The Lola Quartet by Emily St. John Mandel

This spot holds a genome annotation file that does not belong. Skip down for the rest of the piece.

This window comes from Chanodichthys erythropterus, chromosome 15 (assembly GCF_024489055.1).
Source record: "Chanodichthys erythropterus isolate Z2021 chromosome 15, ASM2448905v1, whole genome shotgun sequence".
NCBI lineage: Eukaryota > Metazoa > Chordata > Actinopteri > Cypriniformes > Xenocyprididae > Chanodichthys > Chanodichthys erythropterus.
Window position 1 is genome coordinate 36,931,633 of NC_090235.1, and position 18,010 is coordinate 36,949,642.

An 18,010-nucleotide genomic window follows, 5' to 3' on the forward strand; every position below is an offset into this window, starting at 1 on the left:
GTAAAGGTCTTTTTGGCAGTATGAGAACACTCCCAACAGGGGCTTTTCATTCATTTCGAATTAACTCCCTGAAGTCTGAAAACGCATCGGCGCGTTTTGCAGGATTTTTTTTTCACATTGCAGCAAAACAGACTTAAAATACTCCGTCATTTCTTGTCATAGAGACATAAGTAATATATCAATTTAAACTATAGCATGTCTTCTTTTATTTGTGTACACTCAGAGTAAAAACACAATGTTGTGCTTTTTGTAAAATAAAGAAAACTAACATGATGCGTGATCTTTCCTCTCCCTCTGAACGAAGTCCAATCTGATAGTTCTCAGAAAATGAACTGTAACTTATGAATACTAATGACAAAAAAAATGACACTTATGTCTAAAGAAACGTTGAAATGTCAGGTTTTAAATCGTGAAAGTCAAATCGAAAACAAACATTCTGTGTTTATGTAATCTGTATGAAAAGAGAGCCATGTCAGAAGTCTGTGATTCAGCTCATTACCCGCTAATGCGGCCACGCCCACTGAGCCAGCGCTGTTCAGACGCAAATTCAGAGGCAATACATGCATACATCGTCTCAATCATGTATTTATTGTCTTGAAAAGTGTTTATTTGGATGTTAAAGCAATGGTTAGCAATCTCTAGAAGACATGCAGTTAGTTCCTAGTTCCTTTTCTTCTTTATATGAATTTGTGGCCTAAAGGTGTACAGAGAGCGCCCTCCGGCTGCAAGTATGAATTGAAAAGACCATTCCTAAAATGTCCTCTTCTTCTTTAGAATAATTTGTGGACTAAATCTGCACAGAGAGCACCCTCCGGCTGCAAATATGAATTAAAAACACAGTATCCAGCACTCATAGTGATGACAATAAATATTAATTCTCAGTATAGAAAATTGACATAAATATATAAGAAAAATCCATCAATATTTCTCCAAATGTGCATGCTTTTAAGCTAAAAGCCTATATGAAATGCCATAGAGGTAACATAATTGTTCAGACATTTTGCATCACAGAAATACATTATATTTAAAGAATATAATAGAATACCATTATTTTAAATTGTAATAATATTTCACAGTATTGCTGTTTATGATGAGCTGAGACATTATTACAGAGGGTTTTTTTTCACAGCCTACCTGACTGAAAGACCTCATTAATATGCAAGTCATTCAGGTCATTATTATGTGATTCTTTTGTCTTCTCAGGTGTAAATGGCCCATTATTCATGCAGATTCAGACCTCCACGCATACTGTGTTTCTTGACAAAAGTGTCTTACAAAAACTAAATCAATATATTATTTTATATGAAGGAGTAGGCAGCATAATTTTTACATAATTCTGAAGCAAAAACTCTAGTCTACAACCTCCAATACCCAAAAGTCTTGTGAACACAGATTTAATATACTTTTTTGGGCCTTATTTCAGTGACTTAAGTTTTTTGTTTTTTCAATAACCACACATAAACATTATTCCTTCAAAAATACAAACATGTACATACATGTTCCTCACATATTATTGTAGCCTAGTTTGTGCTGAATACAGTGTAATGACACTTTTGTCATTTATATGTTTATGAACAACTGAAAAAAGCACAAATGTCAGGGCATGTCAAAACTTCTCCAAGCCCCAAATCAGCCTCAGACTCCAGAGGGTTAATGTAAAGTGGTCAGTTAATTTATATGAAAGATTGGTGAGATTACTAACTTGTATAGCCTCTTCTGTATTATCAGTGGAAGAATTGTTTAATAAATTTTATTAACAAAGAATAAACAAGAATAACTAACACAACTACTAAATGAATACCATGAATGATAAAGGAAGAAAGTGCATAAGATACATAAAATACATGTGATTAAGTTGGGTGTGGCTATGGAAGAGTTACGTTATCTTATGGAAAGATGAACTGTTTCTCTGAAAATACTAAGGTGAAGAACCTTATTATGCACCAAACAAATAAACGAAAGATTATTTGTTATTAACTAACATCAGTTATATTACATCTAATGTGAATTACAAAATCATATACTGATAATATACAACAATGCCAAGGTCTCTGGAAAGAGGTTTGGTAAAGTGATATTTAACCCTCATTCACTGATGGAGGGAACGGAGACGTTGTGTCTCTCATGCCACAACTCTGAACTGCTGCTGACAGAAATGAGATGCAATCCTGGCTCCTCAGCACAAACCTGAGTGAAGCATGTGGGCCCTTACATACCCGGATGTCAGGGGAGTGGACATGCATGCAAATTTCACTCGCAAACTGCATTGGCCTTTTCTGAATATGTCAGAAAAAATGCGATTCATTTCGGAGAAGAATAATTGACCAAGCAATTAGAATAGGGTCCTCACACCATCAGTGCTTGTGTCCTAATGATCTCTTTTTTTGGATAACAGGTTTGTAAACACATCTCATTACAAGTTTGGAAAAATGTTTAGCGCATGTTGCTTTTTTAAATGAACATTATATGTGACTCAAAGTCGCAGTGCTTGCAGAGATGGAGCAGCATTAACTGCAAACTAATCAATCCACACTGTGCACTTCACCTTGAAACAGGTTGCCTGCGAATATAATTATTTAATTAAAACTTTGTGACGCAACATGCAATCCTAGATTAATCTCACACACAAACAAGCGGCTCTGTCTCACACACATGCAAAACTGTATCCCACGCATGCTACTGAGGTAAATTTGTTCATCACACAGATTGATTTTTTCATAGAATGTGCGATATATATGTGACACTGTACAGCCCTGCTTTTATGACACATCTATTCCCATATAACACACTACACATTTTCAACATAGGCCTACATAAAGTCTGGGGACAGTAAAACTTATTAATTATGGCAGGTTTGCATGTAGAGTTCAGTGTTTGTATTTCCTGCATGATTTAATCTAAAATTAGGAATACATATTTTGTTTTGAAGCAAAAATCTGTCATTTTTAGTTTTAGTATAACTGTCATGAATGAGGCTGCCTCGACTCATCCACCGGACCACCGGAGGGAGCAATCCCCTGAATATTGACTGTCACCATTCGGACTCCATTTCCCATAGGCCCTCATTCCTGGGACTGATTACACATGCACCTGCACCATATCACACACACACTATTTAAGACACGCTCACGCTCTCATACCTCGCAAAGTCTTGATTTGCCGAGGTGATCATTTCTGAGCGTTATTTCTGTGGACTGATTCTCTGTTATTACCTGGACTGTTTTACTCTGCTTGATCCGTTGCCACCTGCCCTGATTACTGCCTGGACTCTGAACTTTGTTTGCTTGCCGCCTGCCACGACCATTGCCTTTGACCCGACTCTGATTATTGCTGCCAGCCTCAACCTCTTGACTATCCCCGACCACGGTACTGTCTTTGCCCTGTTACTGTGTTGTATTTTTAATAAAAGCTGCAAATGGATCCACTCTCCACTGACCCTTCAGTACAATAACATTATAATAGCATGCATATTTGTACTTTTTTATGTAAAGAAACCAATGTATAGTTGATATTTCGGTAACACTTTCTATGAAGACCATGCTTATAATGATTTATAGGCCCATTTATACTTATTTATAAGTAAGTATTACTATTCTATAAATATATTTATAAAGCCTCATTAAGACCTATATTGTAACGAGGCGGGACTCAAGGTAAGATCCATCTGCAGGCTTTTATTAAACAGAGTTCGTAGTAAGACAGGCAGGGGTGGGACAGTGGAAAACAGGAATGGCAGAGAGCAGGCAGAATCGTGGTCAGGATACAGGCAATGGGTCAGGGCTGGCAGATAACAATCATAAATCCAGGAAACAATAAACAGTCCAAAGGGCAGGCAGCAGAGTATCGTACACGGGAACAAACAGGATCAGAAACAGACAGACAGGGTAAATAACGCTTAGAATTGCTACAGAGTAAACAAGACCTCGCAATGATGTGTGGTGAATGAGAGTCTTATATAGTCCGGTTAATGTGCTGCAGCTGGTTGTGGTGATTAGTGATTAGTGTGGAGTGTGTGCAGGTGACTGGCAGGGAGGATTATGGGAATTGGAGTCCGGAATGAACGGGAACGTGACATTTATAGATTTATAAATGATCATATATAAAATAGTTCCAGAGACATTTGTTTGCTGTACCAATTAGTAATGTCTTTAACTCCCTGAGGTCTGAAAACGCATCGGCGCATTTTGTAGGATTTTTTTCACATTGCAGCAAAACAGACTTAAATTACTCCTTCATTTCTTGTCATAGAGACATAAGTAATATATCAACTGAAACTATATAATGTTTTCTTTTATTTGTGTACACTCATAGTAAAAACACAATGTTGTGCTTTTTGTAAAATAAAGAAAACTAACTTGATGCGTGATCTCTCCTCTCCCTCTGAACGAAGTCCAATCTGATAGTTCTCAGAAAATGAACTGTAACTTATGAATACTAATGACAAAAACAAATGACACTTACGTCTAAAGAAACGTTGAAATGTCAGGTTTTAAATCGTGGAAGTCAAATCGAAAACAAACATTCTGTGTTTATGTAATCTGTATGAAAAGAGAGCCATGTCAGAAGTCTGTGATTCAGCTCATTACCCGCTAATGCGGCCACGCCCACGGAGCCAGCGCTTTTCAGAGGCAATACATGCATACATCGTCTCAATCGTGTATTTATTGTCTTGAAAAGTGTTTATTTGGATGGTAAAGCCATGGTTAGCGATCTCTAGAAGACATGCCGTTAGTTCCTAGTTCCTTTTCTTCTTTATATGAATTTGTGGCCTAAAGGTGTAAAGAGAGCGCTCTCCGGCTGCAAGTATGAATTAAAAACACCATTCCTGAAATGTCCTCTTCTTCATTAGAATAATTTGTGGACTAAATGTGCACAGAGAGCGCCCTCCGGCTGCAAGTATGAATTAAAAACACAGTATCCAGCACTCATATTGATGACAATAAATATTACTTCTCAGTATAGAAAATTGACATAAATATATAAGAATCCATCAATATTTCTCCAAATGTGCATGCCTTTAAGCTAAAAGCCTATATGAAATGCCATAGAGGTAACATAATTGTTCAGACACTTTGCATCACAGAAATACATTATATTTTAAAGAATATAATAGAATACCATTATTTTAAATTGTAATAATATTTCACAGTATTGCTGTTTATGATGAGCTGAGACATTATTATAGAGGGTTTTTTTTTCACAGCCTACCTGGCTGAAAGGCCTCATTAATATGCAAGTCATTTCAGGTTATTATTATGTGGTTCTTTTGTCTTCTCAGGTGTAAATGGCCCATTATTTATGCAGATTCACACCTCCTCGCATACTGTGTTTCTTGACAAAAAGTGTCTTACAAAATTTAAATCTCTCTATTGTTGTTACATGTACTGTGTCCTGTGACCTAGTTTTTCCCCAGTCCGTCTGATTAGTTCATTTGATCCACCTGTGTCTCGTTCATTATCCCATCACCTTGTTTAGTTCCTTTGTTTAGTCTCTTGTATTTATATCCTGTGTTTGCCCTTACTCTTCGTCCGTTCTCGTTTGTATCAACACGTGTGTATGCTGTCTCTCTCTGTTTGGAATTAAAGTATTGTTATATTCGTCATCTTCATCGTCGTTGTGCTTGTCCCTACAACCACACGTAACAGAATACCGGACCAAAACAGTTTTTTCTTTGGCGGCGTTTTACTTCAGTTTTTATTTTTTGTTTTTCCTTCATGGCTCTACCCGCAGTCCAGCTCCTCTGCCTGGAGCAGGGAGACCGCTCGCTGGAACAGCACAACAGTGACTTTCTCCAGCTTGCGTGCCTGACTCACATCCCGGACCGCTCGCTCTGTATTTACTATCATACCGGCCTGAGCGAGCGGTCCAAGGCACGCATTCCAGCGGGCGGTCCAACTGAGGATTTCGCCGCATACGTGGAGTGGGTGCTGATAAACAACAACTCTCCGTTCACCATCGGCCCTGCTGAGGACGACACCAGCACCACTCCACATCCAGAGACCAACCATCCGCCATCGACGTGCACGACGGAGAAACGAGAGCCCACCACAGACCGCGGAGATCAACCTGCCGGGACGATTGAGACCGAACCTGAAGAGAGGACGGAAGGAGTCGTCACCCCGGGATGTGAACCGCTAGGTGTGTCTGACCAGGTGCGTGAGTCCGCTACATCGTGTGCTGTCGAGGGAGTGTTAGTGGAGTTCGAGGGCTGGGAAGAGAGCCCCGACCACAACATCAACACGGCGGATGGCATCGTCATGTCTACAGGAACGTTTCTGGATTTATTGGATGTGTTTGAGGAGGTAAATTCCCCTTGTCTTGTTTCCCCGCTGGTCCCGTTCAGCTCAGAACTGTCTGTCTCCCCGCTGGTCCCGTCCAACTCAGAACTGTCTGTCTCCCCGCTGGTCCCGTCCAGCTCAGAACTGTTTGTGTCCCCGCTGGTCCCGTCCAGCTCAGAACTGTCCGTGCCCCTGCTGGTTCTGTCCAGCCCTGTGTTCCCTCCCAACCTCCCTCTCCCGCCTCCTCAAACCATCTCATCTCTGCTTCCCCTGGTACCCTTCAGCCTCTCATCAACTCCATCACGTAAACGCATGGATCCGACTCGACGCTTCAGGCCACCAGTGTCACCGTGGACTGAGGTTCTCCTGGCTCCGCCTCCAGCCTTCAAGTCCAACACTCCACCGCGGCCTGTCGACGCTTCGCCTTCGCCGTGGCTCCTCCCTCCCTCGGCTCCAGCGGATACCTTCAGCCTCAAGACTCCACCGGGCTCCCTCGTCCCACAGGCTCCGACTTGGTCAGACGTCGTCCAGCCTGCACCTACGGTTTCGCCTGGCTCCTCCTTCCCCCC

Gavin is a newspaper reporter who loses his job. Gavin is not perfect, but he does mean well. He becomes obsessed with a photo that may or may not depict his daughter—she looks a lot like Gavin’s own sister and she is supposedly the daughter of his long-lost high school girlfriend. So ten years after leaving for college, Gavin returns to his hometown in steamy, humid, perpetual summer Florida. Along the way, the reader also becomes privy to the past lives and choices of Gavin’s gaggle of high school friends, namely those belonging to the Lola Quartet, their musical group. The Lola Quartet boasts some lively characters whose subsequent choices shaped their lives and the lives of those around them in ways they could never have predicted. Jack heads out to music school but fears he’ll never have “have the music” the way truly talented musicians do. Daniel helps a friend in a desperate situation that turns into a ten-year nightmare for everyone involved. Sasha’s life fizzles due to an addiction (or a sickness—the novel neatly debates whether her particular addiction is something she can control or if it is a sickness that will always try to control her). Sasha’s little sister, though not part of the quartet, instigates the novel’s most complicated mystery and helps unwittingly unravel the lives of nearly everyone around her. Mandel’s writing is lyrical and mesmerizing and can be compared most easily to that of Kate Atkinson in her ingenious use of character-switching and time-swapping throughout the narrative. The Lola Quartet is part thriller, part mystery, and all literary fiction of the highest order.

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